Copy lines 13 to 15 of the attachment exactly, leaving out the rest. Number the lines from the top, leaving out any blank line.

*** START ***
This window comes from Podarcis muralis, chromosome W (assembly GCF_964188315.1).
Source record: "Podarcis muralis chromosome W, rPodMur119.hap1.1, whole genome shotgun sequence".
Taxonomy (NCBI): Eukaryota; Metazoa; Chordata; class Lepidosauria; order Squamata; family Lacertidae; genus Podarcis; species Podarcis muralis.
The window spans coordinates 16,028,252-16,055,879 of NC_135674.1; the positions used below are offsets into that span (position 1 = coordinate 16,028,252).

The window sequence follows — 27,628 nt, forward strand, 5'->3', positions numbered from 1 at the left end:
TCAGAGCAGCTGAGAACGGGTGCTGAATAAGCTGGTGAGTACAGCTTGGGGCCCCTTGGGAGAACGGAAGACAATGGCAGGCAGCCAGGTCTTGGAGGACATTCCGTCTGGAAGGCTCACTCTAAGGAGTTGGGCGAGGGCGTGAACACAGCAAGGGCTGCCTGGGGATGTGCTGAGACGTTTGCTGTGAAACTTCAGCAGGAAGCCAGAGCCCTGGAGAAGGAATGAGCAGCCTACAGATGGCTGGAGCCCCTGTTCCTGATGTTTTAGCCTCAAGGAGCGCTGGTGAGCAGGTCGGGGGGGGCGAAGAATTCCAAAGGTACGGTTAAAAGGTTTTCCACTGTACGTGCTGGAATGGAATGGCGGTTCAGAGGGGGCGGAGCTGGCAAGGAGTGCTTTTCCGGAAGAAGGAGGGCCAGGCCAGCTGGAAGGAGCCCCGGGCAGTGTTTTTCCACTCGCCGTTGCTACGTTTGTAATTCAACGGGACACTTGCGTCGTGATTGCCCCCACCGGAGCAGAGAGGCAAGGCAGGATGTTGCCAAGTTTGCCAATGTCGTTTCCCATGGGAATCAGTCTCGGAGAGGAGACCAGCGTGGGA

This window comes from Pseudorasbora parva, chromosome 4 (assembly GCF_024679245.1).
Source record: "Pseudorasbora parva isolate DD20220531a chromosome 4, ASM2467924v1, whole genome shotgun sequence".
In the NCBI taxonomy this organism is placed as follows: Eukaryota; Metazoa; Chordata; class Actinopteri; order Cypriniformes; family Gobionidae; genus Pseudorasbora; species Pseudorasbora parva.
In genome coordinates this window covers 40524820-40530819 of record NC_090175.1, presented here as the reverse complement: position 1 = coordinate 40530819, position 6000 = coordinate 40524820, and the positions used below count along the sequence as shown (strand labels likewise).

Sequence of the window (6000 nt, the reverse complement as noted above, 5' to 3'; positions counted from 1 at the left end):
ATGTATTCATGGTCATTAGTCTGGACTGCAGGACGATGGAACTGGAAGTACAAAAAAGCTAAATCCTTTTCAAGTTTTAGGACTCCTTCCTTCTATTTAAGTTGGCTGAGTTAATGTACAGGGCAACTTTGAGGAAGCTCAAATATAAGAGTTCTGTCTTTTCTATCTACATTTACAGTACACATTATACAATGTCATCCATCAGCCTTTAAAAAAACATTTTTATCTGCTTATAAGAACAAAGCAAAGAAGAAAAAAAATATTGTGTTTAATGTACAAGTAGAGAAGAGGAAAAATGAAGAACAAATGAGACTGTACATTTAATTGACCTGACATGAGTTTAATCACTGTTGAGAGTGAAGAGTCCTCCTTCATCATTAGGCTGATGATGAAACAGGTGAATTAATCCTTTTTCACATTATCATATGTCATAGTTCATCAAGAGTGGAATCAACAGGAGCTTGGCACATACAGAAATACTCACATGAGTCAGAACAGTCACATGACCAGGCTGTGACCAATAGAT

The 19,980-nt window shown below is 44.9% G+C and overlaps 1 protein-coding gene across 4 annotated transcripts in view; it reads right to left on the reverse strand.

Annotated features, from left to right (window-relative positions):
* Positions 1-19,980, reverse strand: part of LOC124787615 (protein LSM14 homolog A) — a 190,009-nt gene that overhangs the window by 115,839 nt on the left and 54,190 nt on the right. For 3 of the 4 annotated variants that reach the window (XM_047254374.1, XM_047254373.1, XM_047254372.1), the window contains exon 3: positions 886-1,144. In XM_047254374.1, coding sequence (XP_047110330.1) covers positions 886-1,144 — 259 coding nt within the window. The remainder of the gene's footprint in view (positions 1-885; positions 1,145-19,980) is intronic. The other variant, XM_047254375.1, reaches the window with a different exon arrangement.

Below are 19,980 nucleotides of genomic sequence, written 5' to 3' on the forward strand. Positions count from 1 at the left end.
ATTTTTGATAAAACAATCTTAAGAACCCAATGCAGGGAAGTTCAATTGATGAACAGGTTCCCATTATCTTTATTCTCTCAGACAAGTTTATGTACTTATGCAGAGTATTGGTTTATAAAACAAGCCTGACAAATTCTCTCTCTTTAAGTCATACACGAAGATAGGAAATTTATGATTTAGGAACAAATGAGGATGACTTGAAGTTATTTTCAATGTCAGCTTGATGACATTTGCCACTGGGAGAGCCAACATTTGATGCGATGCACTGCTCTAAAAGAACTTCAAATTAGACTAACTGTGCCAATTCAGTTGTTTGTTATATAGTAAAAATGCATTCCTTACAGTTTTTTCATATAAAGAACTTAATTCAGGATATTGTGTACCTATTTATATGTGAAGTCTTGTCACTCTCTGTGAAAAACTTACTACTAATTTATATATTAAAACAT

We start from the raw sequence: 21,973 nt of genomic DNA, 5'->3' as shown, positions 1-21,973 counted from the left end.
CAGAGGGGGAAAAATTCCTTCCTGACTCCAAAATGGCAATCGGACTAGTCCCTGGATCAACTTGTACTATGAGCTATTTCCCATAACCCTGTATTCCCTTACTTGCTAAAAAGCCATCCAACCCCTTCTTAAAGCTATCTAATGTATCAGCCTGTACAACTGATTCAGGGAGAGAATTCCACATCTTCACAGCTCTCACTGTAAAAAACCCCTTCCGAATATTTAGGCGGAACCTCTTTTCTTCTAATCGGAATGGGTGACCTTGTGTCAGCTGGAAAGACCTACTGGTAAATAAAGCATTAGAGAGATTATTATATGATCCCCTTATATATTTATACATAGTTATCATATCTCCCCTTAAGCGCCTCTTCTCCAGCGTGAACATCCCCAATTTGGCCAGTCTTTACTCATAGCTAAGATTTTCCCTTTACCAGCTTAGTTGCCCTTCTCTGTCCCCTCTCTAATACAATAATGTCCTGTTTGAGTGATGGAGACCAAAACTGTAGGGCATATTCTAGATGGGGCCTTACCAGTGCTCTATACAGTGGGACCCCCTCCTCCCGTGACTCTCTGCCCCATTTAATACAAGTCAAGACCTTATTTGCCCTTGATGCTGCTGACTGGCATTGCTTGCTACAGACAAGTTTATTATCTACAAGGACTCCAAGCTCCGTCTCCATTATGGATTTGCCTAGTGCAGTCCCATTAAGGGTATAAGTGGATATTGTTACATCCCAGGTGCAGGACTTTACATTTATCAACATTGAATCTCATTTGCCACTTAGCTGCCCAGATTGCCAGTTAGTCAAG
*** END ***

The 19,980-nt window shown below is 44.9% G+C and overlaps 1 protein-coding gene across 4 annotated transcripts in view; it reads right to left on the reverse strand.

Annotated features, from left to right (window-relative positions):
* Positions 1-19,980, reverse strand: part of LOC124787615 (protein LSM14 homolog A) — a 190,009-nt gene that overhangs the window by 115,839 nt on the left and 54,190 nt on the right. For 3 of the 4 annotated variants that reach the window (XM_047254374.1, XM_047254373.1, XM_047254372.1), the window contains exon 3: positions 886-1,144. In XM_047254374.1, coding sequence (XP_047110330.1) covers positions 886-1,144 — 259 coding nt within the window. The remainder of the gene's footprint in view (positions 1-885; positions 1,145-19,980) is intronic. The other variant, XM_047254375.1, reaches the window with a different exon arrangement.